Lighting Designer and Theatre Consultant

Thursday, January 27, 2011

Theatre consultant and lighting designer David Taylor, a friend and dear colleague, passed away on Sunday 16 January, at the tragically early age of 48.

We shared many thrilling times together, and, as consultants, many arduous travels too. His passion for theatre and music made him a brilliant theatre consultant. His loyalty to the arts, and to his clients, made him a ferocious fighter in the battle for better theatres around the world.

His enthusiasm, expertise, and total commitment endeared him to his clients and their users, to architects and other consultants, as well as to contractors and suppliers. His always-boyish excitement inspired many around him.

Lighting design remained a central passion to David. This was exemplified by his on-going work for Nicholas Kent at London''s Tricycle theatre, that was seen most recently on tour in the US and in New York’s Public Theatre, with "The Great Game: Afghanistan."

He was a pivotal member of the Theatre Projects team from 1985 to 2006, first in the UK, and then playing a major role in our pioneering work across America, becoming a member of the Board of Directors.  Among his many projects were the New Amsterdam Theatre in New York, the Chicago Shakespeare and Goodman Theaters in Chicago, the Kimmell Center for the Performing Arts in Philadelphia, the Dallas AT&T Performing Arts Center, the Benaroya Concert Hall, Seattle, and the Kodak Theatre in Hollywood.

David attended the University of London, where he earned a First Class Honors degree in Drama and Scenography. He had lighting and scenery credits for more than 100 productions in the UK and worldwide.  He was a member of the Association of Lighting Designers (ALD), the Society of Theatre Consultants (STC) and a member of ISPA, ABTT and USITT. David was a member of the Governing Body of the Entertainment Services & Technology Association (ESTA). He was a frequent contributor to theatre technology magazines in the UK and US.

Our paths had seperated with his move from Theatre Projects to head Arup Performance Venue consulting, but I remained a great admirer.

Finally, we shared a great love for the Scottish Hebridean Islands, where we were both blessed with summer hideaway retreats from the helter-skelter world of theatre.

Being a theatre consultant is all-absorbing. The quiet glow that comes after a successful opening of a new project makes one forget the long journey, sometimes for many years, which led to that moment. Getting up before dawn, to catch another flight, long days meeting theatre people seeking to learn and understand their dreams, endless negotiations with, sometime recalcitrant, architects to defend those aspirations, patiently trying to teach an unaware contractor of the need for precision, long nights of sleeplessness regurgitating those struggles, confidence, self-doubt, the panic before a major presentation, the thrill of victory . . . This was the life that David excelled in.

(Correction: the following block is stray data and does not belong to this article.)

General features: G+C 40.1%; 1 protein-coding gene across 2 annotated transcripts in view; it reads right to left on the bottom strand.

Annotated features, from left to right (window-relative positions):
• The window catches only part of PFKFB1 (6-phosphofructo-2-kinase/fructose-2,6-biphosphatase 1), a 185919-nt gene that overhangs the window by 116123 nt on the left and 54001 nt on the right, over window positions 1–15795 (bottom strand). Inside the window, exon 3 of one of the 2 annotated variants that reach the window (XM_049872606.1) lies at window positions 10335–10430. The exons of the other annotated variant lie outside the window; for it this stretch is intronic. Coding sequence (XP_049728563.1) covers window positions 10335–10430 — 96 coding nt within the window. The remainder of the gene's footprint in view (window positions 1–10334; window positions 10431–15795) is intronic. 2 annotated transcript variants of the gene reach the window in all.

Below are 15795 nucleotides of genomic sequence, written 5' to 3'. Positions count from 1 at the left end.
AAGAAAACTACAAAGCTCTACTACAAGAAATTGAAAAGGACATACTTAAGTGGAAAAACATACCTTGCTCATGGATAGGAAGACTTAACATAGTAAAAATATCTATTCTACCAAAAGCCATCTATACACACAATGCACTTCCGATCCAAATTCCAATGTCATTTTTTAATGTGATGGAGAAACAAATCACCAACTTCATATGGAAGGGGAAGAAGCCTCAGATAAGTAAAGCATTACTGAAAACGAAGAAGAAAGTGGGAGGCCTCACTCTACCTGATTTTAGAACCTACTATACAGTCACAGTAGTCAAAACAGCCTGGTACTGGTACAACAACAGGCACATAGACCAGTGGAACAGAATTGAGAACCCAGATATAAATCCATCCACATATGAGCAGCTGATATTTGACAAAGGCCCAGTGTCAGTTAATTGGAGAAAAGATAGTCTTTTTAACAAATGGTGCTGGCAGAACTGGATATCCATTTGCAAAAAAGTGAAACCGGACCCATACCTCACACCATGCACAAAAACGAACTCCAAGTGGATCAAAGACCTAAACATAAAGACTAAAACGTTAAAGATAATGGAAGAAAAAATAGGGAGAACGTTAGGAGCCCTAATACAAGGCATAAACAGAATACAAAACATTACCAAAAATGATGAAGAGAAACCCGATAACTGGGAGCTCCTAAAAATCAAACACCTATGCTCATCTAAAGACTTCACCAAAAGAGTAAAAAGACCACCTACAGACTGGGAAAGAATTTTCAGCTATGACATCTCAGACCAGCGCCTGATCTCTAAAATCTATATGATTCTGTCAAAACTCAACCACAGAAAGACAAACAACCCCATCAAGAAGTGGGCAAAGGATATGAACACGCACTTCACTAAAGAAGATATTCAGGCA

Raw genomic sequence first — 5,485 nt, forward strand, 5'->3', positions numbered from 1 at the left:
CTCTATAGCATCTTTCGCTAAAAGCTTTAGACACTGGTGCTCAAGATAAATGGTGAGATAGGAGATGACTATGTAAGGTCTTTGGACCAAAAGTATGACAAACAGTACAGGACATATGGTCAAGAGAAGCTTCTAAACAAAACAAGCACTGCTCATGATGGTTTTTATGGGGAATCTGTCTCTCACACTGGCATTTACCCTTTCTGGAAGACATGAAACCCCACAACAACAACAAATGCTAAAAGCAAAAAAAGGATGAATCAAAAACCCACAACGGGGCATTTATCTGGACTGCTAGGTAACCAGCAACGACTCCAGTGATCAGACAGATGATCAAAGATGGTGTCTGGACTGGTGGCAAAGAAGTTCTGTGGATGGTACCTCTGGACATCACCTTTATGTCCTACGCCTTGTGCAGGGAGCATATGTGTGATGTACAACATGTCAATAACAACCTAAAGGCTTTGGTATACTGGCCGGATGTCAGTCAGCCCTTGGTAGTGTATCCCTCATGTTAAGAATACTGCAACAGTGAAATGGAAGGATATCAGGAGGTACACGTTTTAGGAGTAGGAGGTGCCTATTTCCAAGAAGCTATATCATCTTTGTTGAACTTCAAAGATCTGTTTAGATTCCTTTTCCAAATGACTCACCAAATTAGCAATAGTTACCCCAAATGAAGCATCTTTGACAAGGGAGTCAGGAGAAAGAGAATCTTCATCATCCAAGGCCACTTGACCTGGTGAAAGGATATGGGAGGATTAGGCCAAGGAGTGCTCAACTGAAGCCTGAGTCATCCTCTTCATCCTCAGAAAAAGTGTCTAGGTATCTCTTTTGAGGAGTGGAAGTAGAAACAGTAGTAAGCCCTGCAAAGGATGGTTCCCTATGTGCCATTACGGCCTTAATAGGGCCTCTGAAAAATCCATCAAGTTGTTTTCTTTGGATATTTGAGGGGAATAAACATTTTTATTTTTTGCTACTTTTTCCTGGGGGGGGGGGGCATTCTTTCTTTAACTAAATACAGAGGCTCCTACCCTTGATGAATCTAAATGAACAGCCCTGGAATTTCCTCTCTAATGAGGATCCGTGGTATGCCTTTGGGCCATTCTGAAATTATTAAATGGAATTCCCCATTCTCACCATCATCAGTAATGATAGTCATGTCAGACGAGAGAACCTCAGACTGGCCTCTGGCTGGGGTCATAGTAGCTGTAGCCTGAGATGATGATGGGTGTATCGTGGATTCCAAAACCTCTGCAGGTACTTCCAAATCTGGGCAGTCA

I remember on January 17, 1994, in a Santa Monica hotel. I was woken by an express train in my bedroom that threw me on the floor plaster was collapsing from the ceiling. The 6.6 Northridge Earthquake. Well-trained from living though the Blitz, I put on shoes and trousers, grabbed my briefcase with computer, and with only flickering emergency lighting, groped my way to the stair escape through screaming, panicking fellow guests. It was 4.31 AM.

Fighting through the crowds in the lobby, I found David, looking distinctly shaken.

“Come on Dave, we should get out of here, I know the safest place.” In the courtyard of the hotel stood a vast, 500-year old banyan tree. We two lost Brits took shelter beneath it as helicopters rattled in the skies above us, and after-shocks continued to surprise. It was very frightening indeed.

But, dawn broke, and we had a meeting to attend. No taxis, so we set off, walking several miles, through rubble-strewn streets to the architects’ high-rise offices. We arrived to find a tall building without windows and with water gushing from every floor. We guessed the meeting was cancelled.

David looked at me. “Richard, I guess we have the day off.”

David and I had many memories together. Disasters, many happy times, with many triumphs. Throughout this roller-coaster, consulting life, his was the cheerful, affirmative, determinedly optimistic spirit.

I, like so many of his colleagues and friends, am devastated.

Our deepest love and sympathy go to his wife, Sara, and their two boys, of whom he was so very proud, Oliver and Sebastian.